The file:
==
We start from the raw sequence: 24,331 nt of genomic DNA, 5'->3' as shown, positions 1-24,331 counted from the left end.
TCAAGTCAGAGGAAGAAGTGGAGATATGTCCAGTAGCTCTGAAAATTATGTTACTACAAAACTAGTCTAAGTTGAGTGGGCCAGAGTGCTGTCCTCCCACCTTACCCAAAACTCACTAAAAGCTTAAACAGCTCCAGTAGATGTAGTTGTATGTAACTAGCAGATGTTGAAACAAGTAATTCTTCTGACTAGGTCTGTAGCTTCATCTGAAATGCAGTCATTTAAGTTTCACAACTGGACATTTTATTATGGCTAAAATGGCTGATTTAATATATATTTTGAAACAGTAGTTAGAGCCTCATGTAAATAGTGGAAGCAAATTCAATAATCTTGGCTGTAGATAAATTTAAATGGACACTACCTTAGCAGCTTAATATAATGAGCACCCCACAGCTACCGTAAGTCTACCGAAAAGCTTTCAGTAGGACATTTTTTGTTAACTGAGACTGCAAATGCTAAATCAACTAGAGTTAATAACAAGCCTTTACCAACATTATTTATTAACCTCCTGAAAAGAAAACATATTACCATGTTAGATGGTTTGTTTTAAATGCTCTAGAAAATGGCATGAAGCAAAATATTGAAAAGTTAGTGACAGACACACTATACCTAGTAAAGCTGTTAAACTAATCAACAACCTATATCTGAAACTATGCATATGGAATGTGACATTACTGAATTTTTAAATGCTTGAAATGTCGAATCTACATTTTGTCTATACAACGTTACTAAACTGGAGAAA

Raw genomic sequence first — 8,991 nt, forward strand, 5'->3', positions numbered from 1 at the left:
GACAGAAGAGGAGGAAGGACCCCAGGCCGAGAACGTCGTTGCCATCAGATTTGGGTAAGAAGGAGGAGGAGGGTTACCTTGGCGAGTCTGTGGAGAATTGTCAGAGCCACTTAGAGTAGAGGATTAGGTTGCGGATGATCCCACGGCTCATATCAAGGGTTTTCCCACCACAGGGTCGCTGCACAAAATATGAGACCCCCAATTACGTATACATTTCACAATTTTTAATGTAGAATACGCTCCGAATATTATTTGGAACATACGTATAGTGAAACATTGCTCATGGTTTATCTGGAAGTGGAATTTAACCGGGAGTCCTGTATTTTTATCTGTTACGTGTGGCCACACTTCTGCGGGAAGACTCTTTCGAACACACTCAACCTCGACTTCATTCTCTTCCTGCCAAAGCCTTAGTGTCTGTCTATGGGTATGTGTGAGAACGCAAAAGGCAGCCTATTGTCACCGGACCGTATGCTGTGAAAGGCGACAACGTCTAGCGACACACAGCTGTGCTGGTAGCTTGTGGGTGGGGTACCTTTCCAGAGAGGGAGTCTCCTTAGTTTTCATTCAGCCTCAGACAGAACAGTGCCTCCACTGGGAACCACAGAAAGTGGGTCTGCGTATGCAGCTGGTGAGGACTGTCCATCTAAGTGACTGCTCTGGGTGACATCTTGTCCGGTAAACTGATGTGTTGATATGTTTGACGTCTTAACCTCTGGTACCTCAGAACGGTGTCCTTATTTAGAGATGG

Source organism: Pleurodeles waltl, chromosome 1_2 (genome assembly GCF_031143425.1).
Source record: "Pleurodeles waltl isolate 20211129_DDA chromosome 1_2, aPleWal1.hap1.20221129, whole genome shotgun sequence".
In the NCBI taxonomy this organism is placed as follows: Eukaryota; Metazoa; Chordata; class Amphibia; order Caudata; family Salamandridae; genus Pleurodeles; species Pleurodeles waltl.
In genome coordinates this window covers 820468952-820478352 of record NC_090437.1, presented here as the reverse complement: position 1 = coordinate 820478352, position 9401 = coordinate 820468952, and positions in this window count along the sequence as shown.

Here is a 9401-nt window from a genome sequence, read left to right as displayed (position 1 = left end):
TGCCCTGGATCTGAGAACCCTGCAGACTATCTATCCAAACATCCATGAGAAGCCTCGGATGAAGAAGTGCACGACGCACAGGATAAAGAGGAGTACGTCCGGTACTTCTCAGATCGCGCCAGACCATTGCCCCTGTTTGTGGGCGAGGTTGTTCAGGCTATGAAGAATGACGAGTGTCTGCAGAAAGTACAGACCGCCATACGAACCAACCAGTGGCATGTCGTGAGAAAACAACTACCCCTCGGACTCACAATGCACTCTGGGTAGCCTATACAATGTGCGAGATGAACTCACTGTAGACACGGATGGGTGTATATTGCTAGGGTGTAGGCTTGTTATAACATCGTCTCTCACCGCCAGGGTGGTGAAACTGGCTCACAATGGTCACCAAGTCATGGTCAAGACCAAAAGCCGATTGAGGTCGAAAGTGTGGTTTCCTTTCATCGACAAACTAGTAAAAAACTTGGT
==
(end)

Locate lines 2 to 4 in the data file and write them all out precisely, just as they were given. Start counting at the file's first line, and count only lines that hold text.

TCAAGTCAGAGGAAGAAGTGGAGATATGTCCAGTAGCTCTGAAAATTATGTTACTACAAAACTAGTCTAAGTTGAGTGGGCCAGAGTGCTGTCCTCCCACCTTACCCAAAACTCACTAAAAGCTTAAACAGCTCCAGTAGATGTAGTTGTATGTAACTAGCAGATGTTGAAACAAGTAATTCTTCTGACTAGGTCTGTAGCTTCATCTGAAATGCAGTCATTTAAGTTTCACAACTGGACATTTTATTATGGCTAAAATGGCTGATTTAATATATATTTTGAAACAGTAGTTAGAGCCTCATGTAAATAGTGGAAGCAAATTCAATAATCTTGGCTGTAGATAAATTTAAATGGACACTACCTTAGCAGCTTAATATAATGAGCACCCCACAGCTACCGTAAGTCTACCGAAAAGCTTTCAGTAGGACATTTTTTGTTAACTGAGACTGCAAATGCTAAATCAACTAGAGTTAATAACAAGCCTTTACCAACATTATTTATTAACCTCCTGAAAAGAAAACATATTACCATGTTAGATGGTTTGTTTTAAATGCTCTAGAAAATGGCATGAAGCAAAATATTGAAAAGTTAGTGACAGACACACTATACCTAGTAAAGCTGTTAAACTAATCAACAACCTATATCTGAAACTATGCATATGGAATGTGACATTACTGAATTTTTAAATGCTTGAAATGTCGAATCTACATTTTGTCTATACAACGTTACTAAACTGGAGAAA

Raw genomic sequence first — 8,991 nt, forward strand, 5'->3', positions numbered from 1 at the left:
GACAGAAGAGGAGGAAGGACCCCAGGCCGAGAACGTCGTTGCCATCAGATTTGGGTAAGAAGGAGGAGGAGGGTTACCTTGGCGAGTCTGTGGAGAATTGTCAGAGCCACTTAGAGTAGAGGATTAGGTTGCGGATGATCCCACGGCTCATATCAAGGGTTTTCCCACCACAGGGTCGCTGCACAAAATATGAGACCCCCAATTACGTATACATTTCACAATTTTTAATGTAGAATACGCTCCGAATATTATTTGGAACATACGTATAGTGAAACATTGCTCATGGTTTATCTGGAAGTGGAATTTAACCGGGAGTCCTGTATTTTTATCTGTTACGTGTGGCCACACTTCTGCGGGAAGACTCTTTCGAACACACTCAACCTCGACTTCATTCTCTTCCTGCCAAAGCCTTAGTGTCTGTCTATGGGTATGTGTGAGAACGCAAAAGGCAGCCTATTGTCACCGGACCGTATGCTGTGAAAGGCGACAACGTCTAGCGACACACAGCTGTGCTGGTAGCTTGTGGGTGGGGTACCTTTCCAGAGAGGGAGTCTCCTTAGTTTTCATTCAGCCTCAGACAGAACAGTGCCTCCACTGGGAACCACAGAAAGTGGGTCTGCGTATGCAGCTGGTGAGGACTGTCCATCTAAGTGACTGCTCTGGGTGACATCTTGTCCGGTAAACTGATGTGTTGATATGTTTGACGTCTTAACCTCTGGTACCTCAGAACGGTGTCCTTATTTAGAGATGG